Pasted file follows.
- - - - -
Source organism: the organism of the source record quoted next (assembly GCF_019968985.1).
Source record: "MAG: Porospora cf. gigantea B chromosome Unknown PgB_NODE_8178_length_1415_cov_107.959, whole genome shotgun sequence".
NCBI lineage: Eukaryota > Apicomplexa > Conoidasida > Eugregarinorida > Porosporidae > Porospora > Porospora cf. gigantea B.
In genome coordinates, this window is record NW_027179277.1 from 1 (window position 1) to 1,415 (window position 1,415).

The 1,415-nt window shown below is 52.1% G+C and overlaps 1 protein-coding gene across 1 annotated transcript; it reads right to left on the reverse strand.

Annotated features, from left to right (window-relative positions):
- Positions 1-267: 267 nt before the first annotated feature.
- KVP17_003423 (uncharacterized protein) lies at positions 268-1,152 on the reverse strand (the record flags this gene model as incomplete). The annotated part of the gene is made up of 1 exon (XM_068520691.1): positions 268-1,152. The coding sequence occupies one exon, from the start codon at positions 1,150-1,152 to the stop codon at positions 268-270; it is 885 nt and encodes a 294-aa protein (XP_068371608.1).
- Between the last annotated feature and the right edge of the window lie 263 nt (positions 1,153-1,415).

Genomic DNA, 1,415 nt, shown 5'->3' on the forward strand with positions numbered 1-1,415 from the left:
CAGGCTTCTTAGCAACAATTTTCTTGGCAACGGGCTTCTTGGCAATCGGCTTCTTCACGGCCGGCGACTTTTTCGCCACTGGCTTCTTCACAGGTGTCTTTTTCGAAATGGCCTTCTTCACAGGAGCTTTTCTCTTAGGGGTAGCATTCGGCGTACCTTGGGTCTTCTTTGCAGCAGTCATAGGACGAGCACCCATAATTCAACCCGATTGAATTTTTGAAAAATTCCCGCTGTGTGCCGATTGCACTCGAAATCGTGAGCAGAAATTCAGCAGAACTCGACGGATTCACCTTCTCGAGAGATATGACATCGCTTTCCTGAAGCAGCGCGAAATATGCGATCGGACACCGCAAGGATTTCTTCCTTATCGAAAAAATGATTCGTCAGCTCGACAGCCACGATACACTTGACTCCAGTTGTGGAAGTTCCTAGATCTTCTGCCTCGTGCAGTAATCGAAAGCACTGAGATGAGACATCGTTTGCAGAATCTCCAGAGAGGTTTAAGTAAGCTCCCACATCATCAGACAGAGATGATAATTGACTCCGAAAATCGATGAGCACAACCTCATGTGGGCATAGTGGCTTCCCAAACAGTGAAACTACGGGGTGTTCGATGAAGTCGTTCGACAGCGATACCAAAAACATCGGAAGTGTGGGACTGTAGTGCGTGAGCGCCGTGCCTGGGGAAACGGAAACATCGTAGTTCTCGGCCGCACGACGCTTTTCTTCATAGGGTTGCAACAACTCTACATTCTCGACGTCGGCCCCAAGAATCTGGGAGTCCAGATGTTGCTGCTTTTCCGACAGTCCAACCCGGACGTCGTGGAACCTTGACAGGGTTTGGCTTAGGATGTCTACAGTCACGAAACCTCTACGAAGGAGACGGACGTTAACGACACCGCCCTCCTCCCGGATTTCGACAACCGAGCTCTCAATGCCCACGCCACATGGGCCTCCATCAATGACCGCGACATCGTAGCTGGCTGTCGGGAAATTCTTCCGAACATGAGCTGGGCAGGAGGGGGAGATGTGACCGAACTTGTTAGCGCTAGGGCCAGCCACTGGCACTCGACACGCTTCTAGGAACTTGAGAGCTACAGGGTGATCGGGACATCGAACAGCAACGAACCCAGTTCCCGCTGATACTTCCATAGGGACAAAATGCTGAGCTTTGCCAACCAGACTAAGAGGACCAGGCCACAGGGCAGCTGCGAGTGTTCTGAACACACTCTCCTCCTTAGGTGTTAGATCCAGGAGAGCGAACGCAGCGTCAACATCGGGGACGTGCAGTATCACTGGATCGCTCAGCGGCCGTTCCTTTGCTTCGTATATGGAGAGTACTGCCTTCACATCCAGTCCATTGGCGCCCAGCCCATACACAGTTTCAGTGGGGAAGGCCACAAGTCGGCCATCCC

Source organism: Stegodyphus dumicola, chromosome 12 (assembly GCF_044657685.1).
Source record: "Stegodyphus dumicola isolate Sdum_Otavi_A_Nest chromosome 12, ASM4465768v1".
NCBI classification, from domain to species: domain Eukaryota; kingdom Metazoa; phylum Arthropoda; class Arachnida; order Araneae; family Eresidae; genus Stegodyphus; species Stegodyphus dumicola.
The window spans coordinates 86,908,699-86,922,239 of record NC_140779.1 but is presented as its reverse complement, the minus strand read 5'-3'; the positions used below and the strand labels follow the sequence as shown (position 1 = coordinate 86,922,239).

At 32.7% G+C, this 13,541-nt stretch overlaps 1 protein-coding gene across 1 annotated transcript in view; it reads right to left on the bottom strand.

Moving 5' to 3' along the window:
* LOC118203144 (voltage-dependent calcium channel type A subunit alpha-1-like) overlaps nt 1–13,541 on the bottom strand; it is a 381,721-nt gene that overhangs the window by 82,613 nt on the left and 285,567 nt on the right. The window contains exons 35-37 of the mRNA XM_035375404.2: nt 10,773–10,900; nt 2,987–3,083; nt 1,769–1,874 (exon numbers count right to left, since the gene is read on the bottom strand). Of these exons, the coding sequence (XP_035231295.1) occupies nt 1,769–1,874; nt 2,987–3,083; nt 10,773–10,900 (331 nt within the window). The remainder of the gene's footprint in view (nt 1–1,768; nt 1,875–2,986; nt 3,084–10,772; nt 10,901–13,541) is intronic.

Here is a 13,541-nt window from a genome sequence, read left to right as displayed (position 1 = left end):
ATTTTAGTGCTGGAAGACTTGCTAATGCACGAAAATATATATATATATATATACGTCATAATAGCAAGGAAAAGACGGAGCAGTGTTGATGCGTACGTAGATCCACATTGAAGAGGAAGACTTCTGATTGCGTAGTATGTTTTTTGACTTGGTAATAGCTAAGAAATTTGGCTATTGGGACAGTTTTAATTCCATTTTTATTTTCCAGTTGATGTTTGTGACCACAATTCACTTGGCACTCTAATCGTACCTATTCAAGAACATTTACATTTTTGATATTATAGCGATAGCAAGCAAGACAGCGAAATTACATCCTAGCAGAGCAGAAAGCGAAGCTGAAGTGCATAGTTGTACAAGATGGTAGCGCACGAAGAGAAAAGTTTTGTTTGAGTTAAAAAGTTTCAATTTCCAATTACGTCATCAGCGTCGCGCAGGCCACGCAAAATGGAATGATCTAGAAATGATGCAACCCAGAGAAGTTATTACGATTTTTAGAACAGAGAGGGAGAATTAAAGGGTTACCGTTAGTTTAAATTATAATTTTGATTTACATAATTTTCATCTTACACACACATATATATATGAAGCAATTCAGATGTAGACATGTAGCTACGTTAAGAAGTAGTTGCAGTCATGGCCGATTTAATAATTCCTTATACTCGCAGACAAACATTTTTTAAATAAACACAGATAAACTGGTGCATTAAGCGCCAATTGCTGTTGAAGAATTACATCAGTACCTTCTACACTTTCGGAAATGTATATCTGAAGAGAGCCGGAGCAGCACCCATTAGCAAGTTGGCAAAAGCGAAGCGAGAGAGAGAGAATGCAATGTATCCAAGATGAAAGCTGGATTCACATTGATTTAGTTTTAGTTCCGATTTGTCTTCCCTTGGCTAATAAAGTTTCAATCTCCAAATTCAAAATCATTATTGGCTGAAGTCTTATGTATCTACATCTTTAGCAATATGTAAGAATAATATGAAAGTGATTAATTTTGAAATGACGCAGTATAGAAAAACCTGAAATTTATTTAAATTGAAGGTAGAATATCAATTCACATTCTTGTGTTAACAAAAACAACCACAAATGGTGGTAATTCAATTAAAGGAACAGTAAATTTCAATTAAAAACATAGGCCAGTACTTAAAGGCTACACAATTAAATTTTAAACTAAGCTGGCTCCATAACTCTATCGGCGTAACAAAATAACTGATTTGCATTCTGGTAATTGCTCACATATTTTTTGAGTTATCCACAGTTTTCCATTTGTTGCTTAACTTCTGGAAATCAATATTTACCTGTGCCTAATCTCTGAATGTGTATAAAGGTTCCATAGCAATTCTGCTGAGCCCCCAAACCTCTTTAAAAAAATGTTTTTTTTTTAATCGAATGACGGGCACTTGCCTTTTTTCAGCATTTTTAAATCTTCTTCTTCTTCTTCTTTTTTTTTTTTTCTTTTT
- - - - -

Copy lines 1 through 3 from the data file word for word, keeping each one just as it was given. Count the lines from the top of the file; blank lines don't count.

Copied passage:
Source organism: the organism of the source record quoted next (assembly GCF_019968985.1).
Source record: "MAG: Porospora cf. gigantea B chromosome Unknown PgB_NODE_8178_length_1415_cov_107.959, whole genome shotgun sequence".
NCBI lineage: Eukaryota > Apicomplexa > Conoidasida > Eugregarinorida > Porosporidae > Porospora > Porospora cf. gigantea B.